Oil futures ended slightly lower on Monday

Recap: Oil futures ended slightly lower on Monday, reversing earlier gains, as traders continued to monitor demand for crude oil. The rally is being fueled by bullish demand optimism and steady OPEC+ supply cuts. Demand growth is expected to increase and more economies to reopen. WTI has risen about 8% so far this month as air travel and road traffic picks up in both the U.S. and Europe amid an acceleration in COVID-19 vaccination programs. In the U.S; daily air travelers topped 2 million for the first time since the pandemic began. Speculators are the most bullish in WTI in about three years. July WTI slipped 3 cents, or 0.04%, to settle at $70.88 a barrel, its first loss in three sessions. August Brent tacked on 17 cents, or 0.2%, to settle at $72.86 a barrel, the highest finish since April 2019. Petroleum products slipped a bit, with July RBOB down 0.7%, to $2.17 a gallon and July heating oil shedding 0.4%, to $2.11 a gallon.

Technical Analysis: While stronger fundamentals will continue to push this market higher, there is potential of running into headwinds. Among these headwinds are concern over gasoline demand and the potential for new oil supply from Iran. India, the third largest importer of crude oil, continues to suffer from resurging virus attacks, heavily impacting demand. There are expectations of achieving more gains, as more drivers take to the roads and air travel returns to pre-pandemic levels. That being said, we anticipate WTI reaching toward $75, but facing an uphill battle. Above $75, there is resistance set at $78. Support is seen at $69.29 and below that at $66.43.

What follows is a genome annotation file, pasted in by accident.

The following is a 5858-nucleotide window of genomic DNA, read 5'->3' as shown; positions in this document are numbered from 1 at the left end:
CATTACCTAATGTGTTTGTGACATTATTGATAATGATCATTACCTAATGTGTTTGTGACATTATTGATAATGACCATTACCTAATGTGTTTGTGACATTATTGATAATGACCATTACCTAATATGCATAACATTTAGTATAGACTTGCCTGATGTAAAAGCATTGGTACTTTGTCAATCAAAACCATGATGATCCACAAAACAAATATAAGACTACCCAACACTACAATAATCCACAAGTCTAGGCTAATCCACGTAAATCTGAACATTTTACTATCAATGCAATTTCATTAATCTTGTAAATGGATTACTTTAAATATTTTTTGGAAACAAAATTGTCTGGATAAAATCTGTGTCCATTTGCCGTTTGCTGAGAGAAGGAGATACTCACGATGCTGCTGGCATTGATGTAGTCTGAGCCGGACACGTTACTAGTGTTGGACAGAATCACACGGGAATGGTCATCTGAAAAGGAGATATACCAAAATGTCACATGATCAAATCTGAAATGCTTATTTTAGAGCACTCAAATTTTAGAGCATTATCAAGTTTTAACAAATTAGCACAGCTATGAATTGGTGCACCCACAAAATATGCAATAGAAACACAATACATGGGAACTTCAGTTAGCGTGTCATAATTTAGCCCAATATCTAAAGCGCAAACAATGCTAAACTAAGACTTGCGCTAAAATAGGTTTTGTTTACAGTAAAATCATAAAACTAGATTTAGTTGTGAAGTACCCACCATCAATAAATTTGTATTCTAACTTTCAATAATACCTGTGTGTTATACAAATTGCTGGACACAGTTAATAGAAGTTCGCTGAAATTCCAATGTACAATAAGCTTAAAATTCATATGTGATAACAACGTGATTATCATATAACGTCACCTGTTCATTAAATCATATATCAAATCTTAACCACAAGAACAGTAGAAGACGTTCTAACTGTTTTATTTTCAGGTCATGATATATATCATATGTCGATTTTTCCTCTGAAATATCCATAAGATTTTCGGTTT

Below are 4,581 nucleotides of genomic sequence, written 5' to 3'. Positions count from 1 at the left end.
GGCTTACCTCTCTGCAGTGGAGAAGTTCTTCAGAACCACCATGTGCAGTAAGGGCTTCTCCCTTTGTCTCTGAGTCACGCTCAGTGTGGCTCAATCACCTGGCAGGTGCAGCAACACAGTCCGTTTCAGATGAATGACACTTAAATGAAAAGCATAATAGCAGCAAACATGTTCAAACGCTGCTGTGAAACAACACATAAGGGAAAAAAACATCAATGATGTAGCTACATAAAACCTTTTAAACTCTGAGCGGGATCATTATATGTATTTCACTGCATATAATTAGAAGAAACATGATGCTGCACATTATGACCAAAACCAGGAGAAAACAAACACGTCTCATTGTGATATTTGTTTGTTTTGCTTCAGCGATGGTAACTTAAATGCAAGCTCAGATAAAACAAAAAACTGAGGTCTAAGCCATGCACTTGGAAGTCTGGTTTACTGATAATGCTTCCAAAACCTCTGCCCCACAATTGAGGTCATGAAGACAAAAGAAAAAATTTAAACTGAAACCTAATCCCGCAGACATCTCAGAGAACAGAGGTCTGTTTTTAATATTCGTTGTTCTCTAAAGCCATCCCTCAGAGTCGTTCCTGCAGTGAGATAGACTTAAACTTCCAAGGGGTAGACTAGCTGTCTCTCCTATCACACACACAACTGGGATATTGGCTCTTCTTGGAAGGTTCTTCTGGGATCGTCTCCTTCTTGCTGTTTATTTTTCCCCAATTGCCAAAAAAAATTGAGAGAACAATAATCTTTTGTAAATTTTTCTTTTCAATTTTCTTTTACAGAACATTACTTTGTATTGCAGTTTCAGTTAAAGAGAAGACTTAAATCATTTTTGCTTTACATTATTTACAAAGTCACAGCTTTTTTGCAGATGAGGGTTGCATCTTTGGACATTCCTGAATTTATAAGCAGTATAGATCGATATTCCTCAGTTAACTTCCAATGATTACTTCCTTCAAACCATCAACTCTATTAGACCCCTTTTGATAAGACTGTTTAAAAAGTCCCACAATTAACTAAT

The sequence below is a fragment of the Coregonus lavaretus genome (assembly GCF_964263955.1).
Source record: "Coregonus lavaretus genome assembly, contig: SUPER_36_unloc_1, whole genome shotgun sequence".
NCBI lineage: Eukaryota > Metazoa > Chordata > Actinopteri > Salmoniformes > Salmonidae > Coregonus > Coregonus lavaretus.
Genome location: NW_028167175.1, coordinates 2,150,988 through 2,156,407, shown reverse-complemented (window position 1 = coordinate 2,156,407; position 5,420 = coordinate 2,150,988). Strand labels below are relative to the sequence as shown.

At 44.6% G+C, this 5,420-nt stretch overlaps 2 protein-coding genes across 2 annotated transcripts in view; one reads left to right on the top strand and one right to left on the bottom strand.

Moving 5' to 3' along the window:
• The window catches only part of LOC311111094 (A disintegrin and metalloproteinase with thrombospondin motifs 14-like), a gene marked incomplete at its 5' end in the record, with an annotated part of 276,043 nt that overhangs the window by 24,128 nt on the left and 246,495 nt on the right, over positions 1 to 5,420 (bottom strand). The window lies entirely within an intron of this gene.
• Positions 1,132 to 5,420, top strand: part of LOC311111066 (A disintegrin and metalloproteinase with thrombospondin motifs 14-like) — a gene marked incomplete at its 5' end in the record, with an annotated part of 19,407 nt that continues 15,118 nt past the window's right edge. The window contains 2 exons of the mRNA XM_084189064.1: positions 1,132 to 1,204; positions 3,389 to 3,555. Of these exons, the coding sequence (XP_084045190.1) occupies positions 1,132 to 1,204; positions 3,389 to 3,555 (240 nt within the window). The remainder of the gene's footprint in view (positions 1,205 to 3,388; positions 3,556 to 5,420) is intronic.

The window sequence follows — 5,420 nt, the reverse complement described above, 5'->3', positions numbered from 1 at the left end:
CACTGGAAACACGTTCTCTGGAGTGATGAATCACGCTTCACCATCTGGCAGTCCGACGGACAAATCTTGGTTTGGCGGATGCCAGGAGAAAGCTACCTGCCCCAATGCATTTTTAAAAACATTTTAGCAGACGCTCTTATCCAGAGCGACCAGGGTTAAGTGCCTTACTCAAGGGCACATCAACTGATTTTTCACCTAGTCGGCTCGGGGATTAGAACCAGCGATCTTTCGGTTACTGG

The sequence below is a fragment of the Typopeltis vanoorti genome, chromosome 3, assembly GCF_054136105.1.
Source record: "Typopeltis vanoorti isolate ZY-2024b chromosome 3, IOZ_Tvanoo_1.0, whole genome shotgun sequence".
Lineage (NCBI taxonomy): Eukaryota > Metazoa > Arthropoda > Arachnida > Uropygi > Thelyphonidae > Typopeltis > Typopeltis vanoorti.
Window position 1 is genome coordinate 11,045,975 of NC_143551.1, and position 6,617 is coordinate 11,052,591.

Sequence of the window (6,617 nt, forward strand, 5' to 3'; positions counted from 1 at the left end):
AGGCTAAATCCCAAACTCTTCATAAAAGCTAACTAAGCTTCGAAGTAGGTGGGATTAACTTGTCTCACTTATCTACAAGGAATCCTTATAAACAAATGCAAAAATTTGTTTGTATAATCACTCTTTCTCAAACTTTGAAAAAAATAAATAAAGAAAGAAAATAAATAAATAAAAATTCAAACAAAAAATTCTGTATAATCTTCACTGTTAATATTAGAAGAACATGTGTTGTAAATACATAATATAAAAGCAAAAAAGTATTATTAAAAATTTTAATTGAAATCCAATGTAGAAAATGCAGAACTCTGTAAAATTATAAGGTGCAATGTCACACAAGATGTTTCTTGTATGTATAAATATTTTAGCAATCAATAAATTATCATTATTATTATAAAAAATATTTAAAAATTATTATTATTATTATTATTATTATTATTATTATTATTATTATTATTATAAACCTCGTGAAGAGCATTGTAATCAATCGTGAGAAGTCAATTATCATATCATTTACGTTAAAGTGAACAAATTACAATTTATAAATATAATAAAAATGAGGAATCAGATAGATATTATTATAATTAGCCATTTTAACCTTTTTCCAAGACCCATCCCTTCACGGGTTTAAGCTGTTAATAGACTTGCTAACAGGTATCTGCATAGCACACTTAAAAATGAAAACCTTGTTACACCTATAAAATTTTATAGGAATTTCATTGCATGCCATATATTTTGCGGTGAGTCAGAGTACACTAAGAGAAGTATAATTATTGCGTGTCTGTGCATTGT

Fundamental News: Refinitiv Oil Research said it was tracking exports of Northwest European gasoline to the United States at 407,000 tons last week, aboard eleven medium-range tankers. Gasoline exports increased by 47% on the week, as favorable arbitrage conditions supported chartering activity.  Total June loadings are currently just under 760,000 tons.  Analysts they expect a slowdown in bookings given the substantial build in U.S. stockpiles last week, suggesting weaker-than-expected fuel demand at the start of summer.

The Minnesota Court of Appeals affirmed a state regulator's decision that there is sufficient oil demand for Enbridge Inc to justify the replacement of its Line 3 pipeline.  The decision marks another hurdle cleared for the Canadian pipeline company's efforts to replace an aging pipeline that carries Alberta oil sands crude through the state. Replacing the pipeline would allow Enbridge to roughly double its capacity to 760,000 barrels per day.  Enbridge expects the line to come into service in the fourth quarter of this year.

IIR Energy reported that U.S. oil refiners are expected to shut in 313,000 bpd of capacity in the week ending June 18th, increasing available refining capacity by 88,000 bpd from the previous week.  Offline capacity is expected to fall to 207,000 bpd in the week ending June 25th.

The U.S. Energy Information Administration said U.S. oil output from seven major shale formations is expected to increase by about 38,000 bpd in July to about 7.8 million bpd. 

According to a survey by the Federal Reserve Bank of New York, U.S. consumers are expecting the economy to boom over the next year, with expectations for inflation, home prices, earnings and the labor market all increasing in May.   Median expectations for what inflation will look like over the next year increased for the seventh consecutive month to 4% in May.  That is up from 3.4% in April and reaches a new high for the series, which launched in 2013. Expectations for inflation over the next three years increased more modestly to 3.6% from 3.1%.  The average expectation that the U.S. unemployment rate will be higher one year from now dropped to a series low of 31.9% in May, down from 34.6% in April. 

Early Market Call – as of 8:15 AM EDT

WTI – July $71.81, up 93 cents

RBOB – July $2.1874, up 1.62 cents

HO – July $2.1249, up 1.33 cents

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